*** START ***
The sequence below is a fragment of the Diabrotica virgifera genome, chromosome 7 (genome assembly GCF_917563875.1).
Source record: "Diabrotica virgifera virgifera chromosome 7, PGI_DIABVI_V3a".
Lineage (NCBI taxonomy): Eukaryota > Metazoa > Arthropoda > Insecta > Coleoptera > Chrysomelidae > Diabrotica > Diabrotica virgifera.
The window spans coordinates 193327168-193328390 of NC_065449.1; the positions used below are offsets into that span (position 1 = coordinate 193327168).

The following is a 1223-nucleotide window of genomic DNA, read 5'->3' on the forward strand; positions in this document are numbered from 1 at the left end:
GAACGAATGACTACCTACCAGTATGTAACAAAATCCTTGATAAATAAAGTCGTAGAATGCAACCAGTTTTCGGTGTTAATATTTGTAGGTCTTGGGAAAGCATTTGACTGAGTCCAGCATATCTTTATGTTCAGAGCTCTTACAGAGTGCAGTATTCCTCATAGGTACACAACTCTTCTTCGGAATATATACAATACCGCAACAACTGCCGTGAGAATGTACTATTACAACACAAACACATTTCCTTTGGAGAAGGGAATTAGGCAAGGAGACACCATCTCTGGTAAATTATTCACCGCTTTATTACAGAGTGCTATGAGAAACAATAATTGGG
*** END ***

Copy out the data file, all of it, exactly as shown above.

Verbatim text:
The sequence below is a fragment of the Diabrotica virgifera genome, chromosome 7 (genome assembly GCF_917563875.1).
Source record: "Diabrotica virgifera virgifera chromosome 7, PGI_DIABVI_V3a".
Lineage (NCBI taxonomy): Eukaryota > Metazoa > Arthropoda > Insecta > Coleoptera > Chrysomelidae > Diabrotica > Diabrotica virgifera.
The window spans coordinates 193327168-193328390 of NC_065449.1; the positions used below are offsets into that span (position 1 = coordinate 193327168).

The following is a 1223-nucleotide window of genomic DNA, read 5'->3' on the forward strand; positions in this document are numbered from 1 at the left end:
GAACGAATGACTACCTACCAGTATGTAACAAAATCCTTGATAAATAAAGTCGTAGAATGCAACCAGTTTTCGGTGTTAATATTTGTAGGTCTTGGGAAAGCATTTGACTGAGTCCAGCATATCTTTATGTTCAGAGCTCTTACAGAGTGCAGTATTCCTCATAGGTACACAACTCTTCTTCGGAATATATACAATACCGCAACAACTGCCGTGAGAATGTACTATTACAACACAAACACATTTCCTTTGGAGAAGGGAATTAGGCAAGGAGACACCATCTCTGGTAAATTATTCACCGCTTTATTACAGAGTGCTATGAGAAACAATAATTGGG